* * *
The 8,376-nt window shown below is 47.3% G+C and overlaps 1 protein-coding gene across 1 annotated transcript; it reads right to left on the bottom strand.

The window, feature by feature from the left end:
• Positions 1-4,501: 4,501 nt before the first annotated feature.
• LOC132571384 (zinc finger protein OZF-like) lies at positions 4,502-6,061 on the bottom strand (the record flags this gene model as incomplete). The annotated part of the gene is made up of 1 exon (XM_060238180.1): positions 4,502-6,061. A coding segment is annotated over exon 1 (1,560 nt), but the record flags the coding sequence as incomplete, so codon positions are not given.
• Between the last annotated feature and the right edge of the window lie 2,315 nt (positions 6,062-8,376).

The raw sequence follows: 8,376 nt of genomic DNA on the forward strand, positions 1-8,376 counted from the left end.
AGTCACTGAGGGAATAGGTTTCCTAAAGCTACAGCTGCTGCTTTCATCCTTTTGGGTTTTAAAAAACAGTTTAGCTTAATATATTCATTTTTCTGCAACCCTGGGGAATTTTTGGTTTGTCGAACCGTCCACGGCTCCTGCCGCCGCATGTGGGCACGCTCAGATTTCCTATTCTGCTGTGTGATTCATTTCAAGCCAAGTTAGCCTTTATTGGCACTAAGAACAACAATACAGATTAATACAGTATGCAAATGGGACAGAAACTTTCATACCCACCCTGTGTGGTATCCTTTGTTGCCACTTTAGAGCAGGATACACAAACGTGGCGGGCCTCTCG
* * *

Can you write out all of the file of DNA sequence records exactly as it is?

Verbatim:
The 8,376-nt window shown below is 47.3% G+C and overlaps 1 protein-coding gene across 1 annotated transcript; it reads right to left on the bottom strand.

The window, feature by feature from the left end:
• Positions 1-4,501: 4,501 nt before the first annotated feature.
• LOC132571384 (zinc finger protein OZF-like) lies at positions 4,502-6,061 on the bottom strand (the record flags this gene model as incomplete). The annotated part of the gene is made up of 1 exon (XM_060238180.1): positions 4,502-6,061. A coding segment is annotated over exon 1 (1,560 nt), but the record flags the coding sequence as incomplete, so codon positions are not given.
• Between the last annotated feature and the right edge of the window lie 2,315 nt (positions 6,062-8,376).

The raw sequence follows: 8,376 nt of genomic DNA on the forward strand, positions 1-8,376 counted from the left end.
AGTCACTGAGGGAATAGGTTTCCTAAAGCTACAGCTGCTGCTTTCATCCTTTTGGGTTTTAAAAAACAGTTTAGCTTAATATATTCATTTTTCTGCAACCCTGGGGAATTTTTGGTTTGTCGAACCGTCCACGGCTCCTGCCGCCGCATGTGGGCACGCTCAGATTTCCTATTCTGCTGTGTGATTCATTTCAAGCCAAGTTAGCCTTTATTGGCACTAAGAACAACAATACAGATTAATACAGTATGCAAATGGGACAGAAACTTTCATACCCACCCTGTGTGGTATCCTTTGTTGCCACTTTAGAGCAGGATACACAAACGTGGCGGGCCTCTCG